Wednesday, April 06, 2005

A few campaigns worth noting: One

A series of violent attacks over a period of several years on union organizers has taken place at Coca-Cola bottling plants in Colombia. The attacks, carried out by paramilitary groups, resulted in the deaths of eight union organizers with many other workers tortured or kidnapped. A number of others have been forced at gunpoint to sign statements resigning from the union.

In addition,
65 [union leaders] have received death threats. The bottlers have replaced union workers with temporary employees and contractors, many of whom earn just the minimum wage of $120 per month and don't receive benefits. The primary Coke bottler in Colombia shut down production at eleven of its plants in September 2003 and pressured 535 workers into "voluntarily resigning" from their contracts.
The result was a student-lead movement on an increasing number of college campuses to boycott Coca-Cola, focused primarily on cancellation or non-renewal of contracts the schools had with the company. An article posted on The Nation's website on March 24 says that
[s]o far, six colleges and universities in the United States - including Carleton, Oberlin and Bard - have responded to a call by the Colombian beverages union for a boycott, either by canceling contracts or banning vending machines. Campaigns are active at about ninety more, making this the largest anticorporate campaign since the one against Nike.
The article adds that the campaign has "rattled" Coke, which is sending executives to various campuses to try to put out the fires, including moves to dump Coke at New York University, 51,000-student Rutgers University, and 39,000-student University of Michigan.

The campaign got a boost when it became clear that Colombia is not the only issue:
In India, Coca-Cola is guilty of creating sever water shortages, polluting the soil and groundwater, distributing toxic waste as fertilizer to farmers, and selling sub-standard drinks in the Indian market which contain high levels of pesticides, sometimes higher than 30 times those allowed by European Union standards,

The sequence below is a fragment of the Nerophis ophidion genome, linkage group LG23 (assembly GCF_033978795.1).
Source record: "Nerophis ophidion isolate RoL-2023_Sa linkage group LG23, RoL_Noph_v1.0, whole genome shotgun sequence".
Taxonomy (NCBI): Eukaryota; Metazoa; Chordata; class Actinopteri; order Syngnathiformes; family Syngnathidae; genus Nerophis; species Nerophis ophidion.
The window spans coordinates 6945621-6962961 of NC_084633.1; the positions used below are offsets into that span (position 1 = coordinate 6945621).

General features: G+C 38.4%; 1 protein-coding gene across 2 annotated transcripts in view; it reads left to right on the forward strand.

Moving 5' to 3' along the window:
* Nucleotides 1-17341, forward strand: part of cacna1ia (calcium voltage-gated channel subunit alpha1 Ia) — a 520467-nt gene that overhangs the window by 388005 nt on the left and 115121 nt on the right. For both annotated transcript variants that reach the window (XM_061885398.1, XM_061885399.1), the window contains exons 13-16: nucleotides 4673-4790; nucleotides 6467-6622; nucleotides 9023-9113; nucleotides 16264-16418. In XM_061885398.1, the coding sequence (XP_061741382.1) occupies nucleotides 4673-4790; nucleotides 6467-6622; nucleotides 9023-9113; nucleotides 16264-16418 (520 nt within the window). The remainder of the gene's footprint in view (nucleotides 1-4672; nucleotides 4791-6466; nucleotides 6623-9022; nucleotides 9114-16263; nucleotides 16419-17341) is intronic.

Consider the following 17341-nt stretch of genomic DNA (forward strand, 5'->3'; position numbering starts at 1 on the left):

charges the India Resource Center.

Coke does seem to have its problems in India.
The bottling plant [in Plachimada, Keral,] remains shut down since March 2004 because the local village council is refusing to renew Coca-Cola's license to operate, citing it as a nuisance to the community. ...

Over a thousand villagers marched to Coca-Cola's factory gates in Mehdiganj in India in November 2004 to demand the plant's closure. ... And on March 23, to mark World Water Day, over 1,000 protesters showed up at the gates of Coca-Cola's factory in Plachimada, India, to demand the permanent closure of the factory.
What's more, Coke is banned from sale in the Parliament building.

Just for the record, here is the text of the letter Donna and I sent to Coke a few days ago:
We are writing to inform you that we are boycotting Coca-Cola products because of credible accusations that Coke has been involved with violation of human rights, undermining of public education, and environmental destruction.

We won't repeat the allegations here; we're sure you're aware of them.

What we will note instead is that some of the defenses Coke has offered are transparently false; for example, the claim that your company does not have a "controlling interest" in bottling plants in Colombia and therefore has no responsibility for what happens there. In addition to being the same as gun dealers selling weapons to known criminals and then insisting they have no responsibility for what was done with them, Coke's refusal to demand of their bottlers "Clean up your act or we'll just go somewhere else" marks it as a willing accessory to the brutality.

We are also unmoved by Coke's promise to "audit" working conditions at its plants around the world: The credibly accused does not get to decide the extent and nature of the investigation.

If Coke will cooperate - not just promise to, but actually cooperate - with an investigation of these very serious charges and if as a result of that investigation Coke either is exonerated or takes direct steps to rectify the failures shown, we will happily resume purchasing Coke products.

Until then, we are confirmed Pepsi drinkers. And 7-Up drinkers. And Mountain Dew drinkers. And so on.
Check at KillerCoke for news updates. In the meantime, a complete list of all Coke products can be found here. Many of the brands are regional, so for quick reference, these are the "big names" that I recognized in scanning the list:

All Coke products, obviously
Tab, Sprite, Fanta, Fresca, Dr. Pepper sodas
A&W and Barq's root beers
Seagram's, Schweppes, and Canada Dry ginger ales
Dannon yogurt
Minute Maid, Nestea, and Hi-C teas and juices

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